On Hope, in the New Year and Always: A Love Letter to the Climate Weary

December 21, 2022 | 1:28 pm
NOAA
Erika Spanger-Siegfried
Director of Strategic Climate Analytics

In 2022, there has been reason for hope, as nations of the world made halting but promising progress on climate policy, and reason for fear, as next-level climate disasters crippled whole countries and threatened to overtake our scant progress. If you are discouraged or despairing when it comes to climate change and the future, you’re not wrong, this is not the fight we signed up for, but it’s the fight we face and, in that fight, I believe there’s more to hope, even your own, than meets the eye.

Here on this blog, UCS staff write about science, equity and solutions. But finding words that reach, move and inspire people gets harder as things grow more dire and people grow more weary. The inspiration for this piece (and the companion blog) was the IPCC 1.5 ºC report, the latest scientific warning at the time that forced my bare-bones encounter with my own hope and led me to find that, stripped down to its essence, “hope” is not what I thought—like learning the commonest element has had astonishing properties all along.

Breaking with convention here on The Equation, this post is a love letter: words of commiseration for when we’re at our darkest, but also appreciation, affirmation and support to anyone struggling with hope for our climate future.

My weary friends, may your miraculous hope hold you up and charge us forward in 2023 and always.


It was the reefs at first. I can see your face:
kaleidoscopic dreamscapes of infinitesimal 
architects. This biologic blockbuster
now breaking, now falling.
You said: tell me there’s another galaxy with coral.

It was the bears too 
but you don’t say so. Apex beasts in white, 
prowling the ice at the top of the world
(You said: Milky Way, top that) are a done deal and 
somehow cliché, so you spare yourself the mocking
of your broken child heart.

It was them and the rest and suddenly was everything 
that makes the world shimmer and always made you know 
why you came here from dark nothing.
You once walked through a world of wounds 
but wounds are for healing. 
You now walk through a world of ghosts 
half not yet knowing they are the dead.

(Until the gold toad climbs from the cloud forest muck to chirp 
his springtime call and no one in the wide world answers. 
You said: then he knows, and I glimpsed a ghost of you.)

You felt it grow thin. You started to grieve, to rage 
and sometimes to panic, looking for the door or the
way off this ride. 
You felt it tear.
And suddenly it was too late.
Those fights, long and frantic, were
over and lost. 
And then you didn’t feel it at all. 
It was gone. 
Sublimated from your soul like vapor from
ancient ice.

But listen:
Hope is not easily lost.

Chichagof Island, Alaska, 2006. Credit: Aleria Jensen (NOAA)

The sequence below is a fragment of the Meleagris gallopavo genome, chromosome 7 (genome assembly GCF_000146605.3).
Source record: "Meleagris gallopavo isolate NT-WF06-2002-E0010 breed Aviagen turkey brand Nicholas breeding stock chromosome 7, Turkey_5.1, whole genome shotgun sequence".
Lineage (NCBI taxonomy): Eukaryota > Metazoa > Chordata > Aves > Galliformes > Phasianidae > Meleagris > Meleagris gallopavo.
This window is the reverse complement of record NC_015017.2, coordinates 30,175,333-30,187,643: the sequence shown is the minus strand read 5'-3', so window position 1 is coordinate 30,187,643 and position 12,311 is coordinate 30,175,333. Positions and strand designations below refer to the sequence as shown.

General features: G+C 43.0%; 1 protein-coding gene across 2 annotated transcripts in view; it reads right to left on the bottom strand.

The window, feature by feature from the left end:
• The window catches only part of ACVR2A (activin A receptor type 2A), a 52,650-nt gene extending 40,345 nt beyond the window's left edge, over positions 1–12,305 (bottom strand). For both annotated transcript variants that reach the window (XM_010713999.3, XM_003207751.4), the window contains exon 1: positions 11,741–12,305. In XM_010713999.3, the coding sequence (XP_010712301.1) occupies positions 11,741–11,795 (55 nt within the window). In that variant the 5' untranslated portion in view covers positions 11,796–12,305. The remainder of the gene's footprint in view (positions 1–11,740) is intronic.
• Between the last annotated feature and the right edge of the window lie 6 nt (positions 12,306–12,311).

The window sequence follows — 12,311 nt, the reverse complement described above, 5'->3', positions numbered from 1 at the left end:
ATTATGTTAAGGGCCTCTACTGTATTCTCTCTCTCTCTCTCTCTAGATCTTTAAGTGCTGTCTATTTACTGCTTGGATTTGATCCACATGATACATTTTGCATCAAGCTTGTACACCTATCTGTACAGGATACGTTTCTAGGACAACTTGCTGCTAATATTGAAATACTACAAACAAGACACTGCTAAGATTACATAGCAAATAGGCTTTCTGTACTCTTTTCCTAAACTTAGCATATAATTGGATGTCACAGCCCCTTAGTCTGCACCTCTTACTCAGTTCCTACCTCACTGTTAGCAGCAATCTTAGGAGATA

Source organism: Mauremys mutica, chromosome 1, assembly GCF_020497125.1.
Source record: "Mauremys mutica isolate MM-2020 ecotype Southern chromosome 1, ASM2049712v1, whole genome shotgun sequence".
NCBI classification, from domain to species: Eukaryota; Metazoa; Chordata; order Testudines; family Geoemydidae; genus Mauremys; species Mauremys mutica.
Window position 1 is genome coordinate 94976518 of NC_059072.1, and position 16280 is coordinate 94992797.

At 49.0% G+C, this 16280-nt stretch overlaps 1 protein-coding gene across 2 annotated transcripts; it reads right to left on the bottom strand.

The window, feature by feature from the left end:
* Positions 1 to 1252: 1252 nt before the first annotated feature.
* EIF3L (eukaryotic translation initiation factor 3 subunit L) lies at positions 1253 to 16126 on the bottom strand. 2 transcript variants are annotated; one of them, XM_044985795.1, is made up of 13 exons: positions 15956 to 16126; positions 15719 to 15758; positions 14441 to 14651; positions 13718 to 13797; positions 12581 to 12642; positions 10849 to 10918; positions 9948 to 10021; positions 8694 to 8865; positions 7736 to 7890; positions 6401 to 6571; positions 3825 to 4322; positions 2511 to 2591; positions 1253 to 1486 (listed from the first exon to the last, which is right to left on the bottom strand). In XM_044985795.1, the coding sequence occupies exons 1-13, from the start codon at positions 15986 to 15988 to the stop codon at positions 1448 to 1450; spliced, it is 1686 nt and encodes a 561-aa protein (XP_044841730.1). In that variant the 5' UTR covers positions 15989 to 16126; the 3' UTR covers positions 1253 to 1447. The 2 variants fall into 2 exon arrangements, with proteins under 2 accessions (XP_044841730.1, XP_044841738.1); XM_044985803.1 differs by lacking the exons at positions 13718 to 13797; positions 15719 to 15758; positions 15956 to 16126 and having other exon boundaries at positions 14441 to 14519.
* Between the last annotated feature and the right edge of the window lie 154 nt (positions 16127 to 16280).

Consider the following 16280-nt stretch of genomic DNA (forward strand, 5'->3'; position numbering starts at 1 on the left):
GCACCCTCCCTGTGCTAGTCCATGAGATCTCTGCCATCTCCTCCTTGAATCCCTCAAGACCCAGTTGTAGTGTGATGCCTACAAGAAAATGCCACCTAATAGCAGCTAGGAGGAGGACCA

In English they say “hope springs eternal.” 
In Russian it’s “hope dies last.” It’s the same unbidden pulse. 
In this world, if you love anything, 
you hope. You move. You press. You keep. 
You don’t even get to decide.

You can watch the leaves fall from your hope: 
a bird here, a town there; a glacier, its river, their people.
Sometimes you learn of it on the radio, in thick traffic and 
you urgently scan the fuming hardscape for
something to make sense.
Sometimes you know because you wait
in season, in place, and it never arrives,
arrested en route. 
And the leaves fall until all hope’s branches
are beautiful bones before
the gathering sky.

But don’t be fooled:
There’s more to hope than that.

However weak you see it, or dead you think it, or hard you mourn it, 
this hope thing 
endures in the dark
where deep roots sense scorched earth
and, blind and silent, but with the unrelenting 
green-fuse force of life dig deeper still. 

Mountain goats in Glacier Bay area, Alaska. Credit: Ensign Patricia Raymond (NOAA)

However frail you think it, whatever name you call it, 
hope will not—can not quit.
It relinquishes, shapeshifts, detaches
from the object of its desire.
And hews only but so closely
to its driving spark.

And therein lies hope’s unstoppable power:
If you love—anything—you hope.

Not for this, not for that. That was then. 
Your hope has since mutated and evolved.
You stopped saying: I’m going to have to 
hope for the best.
Now, you say: I’m going to have to
fight like hell.

And that’s the bad news. You’re going to have to 
fight like hell without hope of simple winning.
There’ll be no winning when so much is lost. 
There’s only what remains.

But look: It’s still beautiful.
I’ll fight for that.

Whatever you fought for, whoever’s in your locket,
the fight is now for what is left.
That is all.
And that is everything.
And you, my weary friend, will never stop.